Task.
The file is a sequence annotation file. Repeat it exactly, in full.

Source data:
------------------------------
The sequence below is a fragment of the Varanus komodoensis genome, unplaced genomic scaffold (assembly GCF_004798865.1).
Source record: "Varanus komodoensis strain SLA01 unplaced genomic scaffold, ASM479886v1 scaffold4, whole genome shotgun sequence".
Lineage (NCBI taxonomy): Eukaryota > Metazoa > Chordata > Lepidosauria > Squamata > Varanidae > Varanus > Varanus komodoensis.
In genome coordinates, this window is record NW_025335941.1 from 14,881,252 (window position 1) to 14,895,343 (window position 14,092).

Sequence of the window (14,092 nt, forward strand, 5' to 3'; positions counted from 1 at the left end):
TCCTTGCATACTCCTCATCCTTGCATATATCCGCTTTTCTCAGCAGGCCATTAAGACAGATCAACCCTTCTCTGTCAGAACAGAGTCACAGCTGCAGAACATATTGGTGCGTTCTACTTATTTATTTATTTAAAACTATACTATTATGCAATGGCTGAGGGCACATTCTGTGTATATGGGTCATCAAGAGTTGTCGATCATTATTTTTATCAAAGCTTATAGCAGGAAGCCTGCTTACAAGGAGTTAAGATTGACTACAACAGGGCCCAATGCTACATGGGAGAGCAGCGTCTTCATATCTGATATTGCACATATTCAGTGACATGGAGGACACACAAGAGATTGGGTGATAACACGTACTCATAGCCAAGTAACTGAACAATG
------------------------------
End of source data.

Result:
The sequence below is a fragment of the Varanus komodoensis genome, unplaced genomic scaffold (assembly GCF_004798865.1).
Source record: "Varanus komodoensis strain SLA01 unplaced genomic scaffold, ASM479886v1 scaffold4, whole genome shotgun sequence".
Lineage (NCBI taxonomy): Eukaryota > Metazoa > Chordata > Lepidosauria > Squamata > Varanidae > Varanus > Varanus komodoensis.
In genome coordinates, this window is record NW_025335941.1 from 14,881,252 (window position 1) to 14,895,343 (window position 14,092).

Sequence of the window (14,092 nt, forward strand, 5' to 3'; positions counted from 1 at the left end):
TCCTTGCATACTCCTCATCCTTGCATATATCCGCTTTTCTCAGCAGGCCATTAAGACAGATCAACCCTTCTCTGTCAGAACAGAGTCACAGCTGCAGAACATATTGGTGCGTTCTACTTATTTATTTATTTAAAACTATACTATTATGCAATGGCTGAGGGCACATTCTGTGTATATGGGTCATCAAGAGTTGTCGATCATTATTTTTATCAAAGCTTATAGCAGGAAGCCTGCTTACAAGGAGTTAAGATTGACTACAACAGGGCCCAATGCTACATGGGAGAGCAGCGTCTTCATATCTGATATTGCACATATTCAGTGACATGGAGGACACACAAGAGATTGGGTGATAACACGTACTCATAGCCAAGTAACTGAACAATG